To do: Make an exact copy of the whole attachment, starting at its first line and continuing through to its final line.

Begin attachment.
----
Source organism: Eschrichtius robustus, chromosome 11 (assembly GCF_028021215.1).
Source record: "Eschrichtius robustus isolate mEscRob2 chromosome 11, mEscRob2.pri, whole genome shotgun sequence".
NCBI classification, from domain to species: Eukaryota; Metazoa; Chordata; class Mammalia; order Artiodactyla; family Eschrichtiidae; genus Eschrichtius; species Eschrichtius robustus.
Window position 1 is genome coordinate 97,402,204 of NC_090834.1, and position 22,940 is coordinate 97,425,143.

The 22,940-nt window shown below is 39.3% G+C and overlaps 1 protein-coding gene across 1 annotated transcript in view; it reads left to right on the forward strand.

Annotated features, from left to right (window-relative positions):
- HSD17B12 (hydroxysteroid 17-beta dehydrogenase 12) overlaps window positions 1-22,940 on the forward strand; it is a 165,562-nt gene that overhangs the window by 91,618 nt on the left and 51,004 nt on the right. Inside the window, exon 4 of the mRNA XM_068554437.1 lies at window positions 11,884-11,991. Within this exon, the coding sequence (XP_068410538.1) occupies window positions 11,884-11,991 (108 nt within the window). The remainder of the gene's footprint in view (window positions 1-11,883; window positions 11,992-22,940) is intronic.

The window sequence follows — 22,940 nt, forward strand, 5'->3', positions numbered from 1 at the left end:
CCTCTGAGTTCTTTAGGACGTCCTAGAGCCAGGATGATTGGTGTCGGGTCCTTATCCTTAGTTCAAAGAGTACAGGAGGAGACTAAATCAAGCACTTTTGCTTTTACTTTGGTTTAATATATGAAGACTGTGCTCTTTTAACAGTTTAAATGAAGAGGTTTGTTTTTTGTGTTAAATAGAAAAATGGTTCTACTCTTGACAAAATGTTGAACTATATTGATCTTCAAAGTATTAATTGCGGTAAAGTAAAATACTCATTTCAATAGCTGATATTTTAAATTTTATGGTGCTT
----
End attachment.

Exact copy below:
Source organism: Eschrichtius robustus, chromosome 11 (assembly GCF_028021215.1).
Source record: "Eschrichtius robustus isolate mEscRob2 chromosome 11, mEscRob2.pri, whole genome shotgun sequence".
NCBI classification, from domain to species: Eukaryota; Metazoa; Chordata; class Mammalia; order Artiodactyla; family Eschrichtiidae; genus Eschrichtius; species Eschrichtius robustus.
Window position 1 is genome coordinate 97,402,204 of NC_090834.1, and position 22,940 is coordinate 97,425,143.

The 22,940-nt window shown below is 39.3% G+C and overlaps 1 protein-coding gene across 1 annotated transcript in view; it reads left to right on the forward strand.

Annotated features, from left to right (window-relative positions):
- HSD17B12 (hydroxysteroid 17-beta dehydrogenase 12) overlaps window positions 1-22,940 on the forward strand; it is a 165,562-nt gene that overhangs the window by 91,618 nt on the left and 51,004 nt on the right. Inside the window, exon 4 of the mRNA XM_068554437.1 lies at window positions 11,884-11,991. Within this exon, the coding sequence (XP_068410538.1) occupies window positions 11,884-11,991 (108 nt within the window). The remainder of the gene's footprint in view (window positions 1-11,883; window positions 11,992-22,940) is intronic.

The window sequence follows — 22,940 nt, forward strand, 5'->3', positions numbered from 1 at the left end:
CCTCTGAGTTCTTTAGGACGTCCTAGAGCCAGGATGATTGGTGTCGGGTCCTTATCCTTAGTTCAAAGAGTACAGGAGGAGACTAAATCAAGCACTTTTGCTTTTACTTTGGTTTAATATATGAAGACTGTGCTCTTTTAACAGTTTAAATGAAGAGGTTTGTTTTTTGTGTTAAATAGAAAAATGGTTCTACTCTTGACAAAATGTTGAACTATATTGATCTTCAAAGTATTAATTGCGGTAAAGTAAAATACTCATTTCAATAGCTGATATTTTAAATTTTATGGTGCTT